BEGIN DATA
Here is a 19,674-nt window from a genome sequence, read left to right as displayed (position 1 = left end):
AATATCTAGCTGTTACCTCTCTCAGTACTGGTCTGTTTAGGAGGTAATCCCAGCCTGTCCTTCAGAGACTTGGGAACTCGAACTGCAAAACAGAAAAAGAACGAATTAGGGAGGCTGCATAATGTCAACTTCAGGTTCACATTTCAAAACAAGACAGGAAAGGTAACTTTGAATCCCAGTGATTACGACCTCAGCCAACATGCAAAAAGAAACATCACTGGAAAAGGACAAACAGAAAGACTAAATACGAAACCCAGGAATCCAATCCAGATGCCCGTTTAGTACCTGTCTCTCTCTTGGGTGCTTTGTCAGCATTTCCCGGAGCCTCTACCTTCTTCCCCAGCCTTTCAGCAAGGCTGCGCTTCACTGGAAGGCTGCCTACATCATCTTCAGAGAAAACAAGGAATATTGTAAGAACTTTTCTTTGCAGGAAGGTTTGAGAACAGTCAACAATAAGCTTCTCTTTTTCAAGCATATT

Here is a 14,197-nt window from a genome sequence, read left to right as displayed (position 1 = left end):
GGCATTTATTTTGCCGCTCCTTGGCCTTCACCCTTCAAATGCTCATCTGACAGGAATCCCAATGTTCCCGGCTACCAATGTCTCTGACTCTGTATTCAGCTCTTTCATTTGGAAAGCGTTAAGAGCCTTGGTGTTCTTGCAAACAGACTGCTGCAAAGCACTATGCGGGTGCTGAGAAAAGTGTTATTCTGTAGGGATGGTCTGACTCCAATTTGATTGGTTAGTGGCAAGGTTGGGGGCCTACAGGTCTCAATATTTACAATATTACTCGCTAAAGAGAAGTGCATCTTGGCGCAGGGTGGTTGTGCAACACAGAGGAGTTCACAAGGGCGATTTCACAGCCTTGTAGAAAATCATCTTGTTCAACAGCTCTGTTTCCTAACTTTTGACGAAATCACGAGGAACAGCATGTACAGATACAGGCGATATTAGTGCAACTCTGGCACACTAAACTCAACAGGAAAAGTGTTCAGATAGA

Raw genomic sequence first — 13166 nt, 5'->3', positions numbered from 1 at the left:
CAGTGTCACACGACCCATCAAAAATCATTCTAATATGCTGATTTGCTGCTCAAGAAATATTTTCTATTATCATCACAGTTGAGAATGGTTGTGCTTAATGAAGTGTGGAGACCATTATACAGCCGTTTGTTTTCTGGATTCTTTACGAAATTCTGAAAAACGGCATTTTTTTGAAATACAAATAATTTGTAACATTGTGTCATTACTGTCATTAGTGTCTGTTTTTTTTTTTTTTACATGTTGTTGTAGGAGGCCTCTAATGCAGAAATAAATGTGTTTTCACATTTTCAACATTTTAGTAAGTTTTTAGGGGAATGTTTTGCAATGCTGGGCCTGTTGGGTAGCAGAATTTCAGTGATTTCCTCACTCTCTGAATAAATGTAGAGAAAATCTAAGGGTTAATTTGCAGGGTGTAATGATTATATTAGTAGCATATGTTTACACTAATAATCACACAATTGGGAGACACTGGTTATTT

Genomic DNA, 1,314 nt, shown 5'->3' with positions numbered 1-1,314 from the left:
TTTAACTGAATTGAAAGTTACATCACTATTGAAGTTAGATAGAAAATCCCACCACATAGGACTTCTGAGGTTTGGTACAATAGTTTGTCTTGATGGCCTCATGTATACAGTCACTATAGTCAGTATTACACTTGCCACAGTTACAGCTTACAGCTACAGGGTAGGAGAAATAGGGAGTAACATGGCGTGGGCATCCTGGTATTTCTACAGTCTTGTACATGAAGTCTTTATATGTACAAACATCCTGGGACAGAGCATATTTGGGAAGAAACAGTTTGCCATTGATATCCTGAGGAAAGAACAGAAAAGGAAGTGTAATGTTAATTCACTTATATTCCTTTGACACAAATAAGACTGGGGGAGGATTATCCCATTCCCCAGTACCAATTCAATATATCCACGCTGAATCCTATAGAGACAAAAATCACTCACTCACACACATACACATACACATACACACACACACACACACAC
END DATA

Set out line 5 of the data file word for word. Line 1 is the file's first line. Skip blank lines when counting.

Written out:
Raw genomic sequence first — 13166 nt, 5'->3', positions numbered from 1 at the left: